Foodways

No More Fakelore: Revealing The Real Pennsylvania Dutch Cuisine

  • Tourist establishments like the Dutch Haven restaurant in Ronks, Pa., marketed "Dutch" culture with windmills, even though the roots of Pennsylvania Dutch culture lie in Germany and Switzerland.
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    Tourist establishments like the Dutch Haven restaurant in Ronks, Pa., marketed "Dutch" culture with windmills, even though the roots of Pennsylvania Dutch culture lie in Germany and Switzerland.
    Courtesy of University of Pennsylvania Press
  • The Amish are just one part of Pennsylvania Dutch culture, but decades of tourism marketing, as shown in this 1950s brochure, have made Amish and Pennsylvania Dutch synonymous in the minds of many.
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    The Amish are just one part of Pennsylvania Dutch culture, but decades of tourism marketing, as shown in this 1950s brochure, have made Amish and Pennsylvania Dutch synonymous in the minds of many.
    Courtesy of University of Pennsylvania Press
  • The Apfel & Wenrich die-cut cookbook in the shape of an Amish girl. Lancaster, Pa., 1933.
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    The Apfel & Wenrich die-cut cookbook in the shape of an Amish girl. Lancaster, Pa., 1933.
    Courtesy of University of Pennsylvania Press
  • Cabbage was, and still is, essential to Pennsylvania Dutch cuisine. This 1878 card caricatures a prosperous "Dutchman" with his meerschaum pipe and drumhead cabbage.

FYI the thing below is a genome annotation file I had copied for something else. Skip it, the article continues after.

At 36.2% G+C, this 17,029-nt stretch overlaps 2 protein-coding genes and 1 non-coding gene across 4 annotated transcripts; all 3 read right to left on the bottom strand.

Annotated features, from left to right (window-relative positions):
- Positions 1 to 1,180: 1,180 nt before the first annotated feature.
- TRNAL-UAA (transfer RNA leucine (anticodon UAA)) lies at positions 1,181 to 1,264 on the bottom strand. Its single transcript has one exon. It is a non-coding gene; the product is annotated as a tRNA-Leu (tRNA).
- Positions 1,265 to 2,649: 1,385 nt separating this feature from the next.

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    Cabbage was, and still is, essential to Pennsylvania Dutch cuisine. This 1878 card caricatures a prosperous "Dutchman" with his meerschaum pipe and drumhead cabbage.
    Courtesy of University of Pennsylvania Press
  • In the 1930s, "groundhog lodges" like the Grundsau Lodge in Allentown, Pa., were created to preserve the Pennsilfaanisch Deitsch dialect and traditional foods. The lodges met on Feb. 2, continuing the old German tradition of predicting weather based on the groundhog's first appearance in spring.
    Hide caption
    In the 1930s, "groundhog lodges" like the Grundsau Lodge in Allentown, Pa., were created to preserve the Pennsilfaanisch Deitsch dialect and traditional foods. The lodges met on Feb. 2, continuing the old German tradition of predicting weather based on the groundhog's first appearance in spring.
    Courtesy of University of Pennsylvania Press
  • No self-respecting Pennsylvania Dutch family would have eaten near a hot and smoky cooking hearth; the kitchen was in a separate room. This romanticized view of an Amish family meal is from Ann Hark's 1943 children's book, The Story of the Pennsylvania Dutch.
    Hide caption
    No self-respecting Pennsylvania Dutch family would have eaten near a hot and smoky cooking hearth; the kitchen was in a separate room. This romanticized view of an Amish family meal is from Ann Hark's 1943 children's book, The Story of the Pennsylvania Dutch.
    Courtesy of University of Pennsylvania Press
  • Here's the Punxsutawney groundhog, busy prognosticating the weather back in 1911.
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    Here's the Punxsutawney groundhog, busy prognosticating the weather back in 1911.
    Courtesy of University of Pennsylvania Press